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Cross v. Gonzalez

United States District Court, S.D. California

January 27, 2015

TERRENCE QUINTEN CROSS, Petitioner,
v.
A.M. GONZALEZ, Warden, et al., Respondent.

ORDER: (1) ADOPTING REPORT AND RECOMMENDATION; AND (2) DENYING PETITIONER HABEAS RELIEF

CYNTHIA BASHANT, District Judge.

On September 13, 2013, Petitioner Terrence Quinten Cross, a state prisoner, filed this Petition for Writ of Habeas Corpus seeking 28 U.S.C. § 2254 habeas relief from his January 31, 2012 conviction and sentence for selling and possessing cocaine base. ECF 1. Respondent answered the Petition, and Petitioner filed a Traverse. ECFs 11, 13. On August 14, 2014, United States Magistrate Judge Jan M. Adler issued a Report and Recommendation ("Report") recommending that this Court deny the Petition. ECF 16. Petitioner objected to the Report. ECF 17.

For the following reasons, the Court ADOPTS the Report in its entirety (ECF 16), OVERRULES Petitioner's objections (ECF 17), and DENIES the petition with prejudice (ECF 1).

I. LEGAL STANDARD

A district court's duties concerning a magistrate judge's report and recommendation and a party's objections thereto are set forth in Rule 72(b) of the Federal Rules of Civil Procedure and in 28 U.S.C. § 636(b)(1). When no objections are filed, the district court is not required to review the magistrate judge's report and recommendation. See United States v. Reyna-Tapia, 328 F.3d 1114, 1121 (9th Cir. 2003) (holding that 28 U.S.C. § 636(b)(1)(c) "makes it clear that the district judge must review the magistrate judge's findings and recommendations de novo if objection is made, but not otherwise") (emphasis in original).

In contrast, the duties of a district court in connection with a magistrate judge's report and recommendation are quite different when an objection has been filed. These duties are set forth in Rule 72(b) of the Federal Rules of Civil Procedure and in 28 U.S.C. § 636(b)(1). Specifically, the district court "must make a de novo determination of those portions of the report... to which objection is made, " and "may accept, reject, or modify, in whole or in part, the findings or recommendations made by the magistrate." 28 U.S.C. § 636(b)(1)(c); see also United States v. Raddatz, 447 U.S. 667, 676 (1980); United States v. Remsing, 874 F.2d 614, 617 (9th Cir. 1989).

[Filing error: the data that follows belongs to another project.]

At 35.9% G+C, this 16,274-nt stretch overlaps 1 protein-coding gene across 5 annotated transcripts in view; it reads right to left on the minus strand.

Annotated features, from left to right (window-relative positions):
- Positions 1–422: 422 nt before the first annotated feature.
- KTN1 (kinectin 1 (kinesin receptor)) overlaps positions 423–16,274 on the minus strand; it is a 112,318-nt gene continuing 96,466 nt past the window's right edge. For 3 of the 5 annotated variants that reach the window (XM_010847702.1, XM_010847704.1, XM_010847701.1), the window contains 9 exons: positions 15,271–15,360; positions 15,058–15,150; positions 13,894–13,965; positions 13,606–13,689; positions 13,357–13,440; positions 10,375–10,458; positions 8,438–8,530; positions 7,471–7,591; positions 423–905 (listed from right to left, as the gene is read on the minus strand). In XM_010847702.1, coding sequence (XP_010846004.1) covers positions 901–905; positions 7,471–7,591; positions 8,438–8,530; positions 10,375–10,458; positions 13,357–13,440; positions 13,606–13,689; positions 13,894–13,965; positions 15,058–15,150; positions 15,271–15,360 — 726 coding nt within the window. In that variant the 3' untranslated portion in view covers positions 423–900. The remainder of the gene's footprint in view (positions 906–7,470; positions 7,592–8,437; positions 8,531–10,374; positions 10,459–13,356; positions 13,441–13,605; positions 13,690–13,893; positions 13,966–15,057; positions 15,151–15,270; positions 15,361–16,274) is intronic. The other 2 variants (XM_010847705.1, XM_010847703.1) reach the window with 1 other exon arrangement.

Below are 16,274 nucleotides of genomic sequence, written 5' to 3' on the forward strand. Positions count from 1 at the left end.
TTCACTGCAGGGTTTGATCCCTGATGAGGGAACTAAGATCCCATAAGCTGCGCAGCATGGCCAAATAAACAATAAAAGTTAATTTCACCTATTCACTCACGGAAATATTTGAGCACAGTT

II. ANALYSIS[1]

Petitioner objects to the Report, asserting that Federal Rule of Evidence 403 allows this Court to review the trial court's determination for abuse of discretion. ECF 17. To support this proposition, Petitioner cites Old Chief v. United States, 519 U.S. 172 (1997). In that case, the Supreme Court found that the trial court abused its discretion when it refused to accept the defendant's stipulation that he had a prior felony, even though the Government refused to join the stipulation. Instead, the Government introduced the judgment from the prior conviction.

In Old Chief, the Supreme Court directly reviewed a case arriving from a federal criminal trial, governed by the Federal Rules of Evidence. In such direct actions, the abuse of discretion standard is appropriate. In contrast, Petitioner's arrives in federal court seeking habeas relief. Federal habeas relief requires a federal constitutional violation. See Jammal v. Van de Kamp, 926 F.2d 918, 919 (9th Cir. 1991). Old Chief does not address a constitutional violation, nor does it impute federal evidentiary standards onto the states. It is therefore irrelevant to the disposition of this Petition.

III. CONCLUSION

Because failure to consider Old Chief or to apply its standard to the present case was the sole basis for the Objection, and Old Chief is irrelevant, Judge Adler rightly did not apply Old Chief. Additionally, after reviewing the entirety of the Report de novo, the Court has determined Judge Adler's reasoning to be sound.

In light of the foregoing, the Court ADOPTS the Report in its entirety (ECF 16), OVERRULES Petitioner's objections, and DENIES this habeas petition with prejudice in its entirety (ECF 1).

Moreover, because reasonable jurists would not find the Court's assessment of the claims debatable or wrong, the Court DENIES a certificate of appealability. See Slack v. McDaniel, 529 U.S. 473, 484 (2000).

IT IS SO ORDERED.


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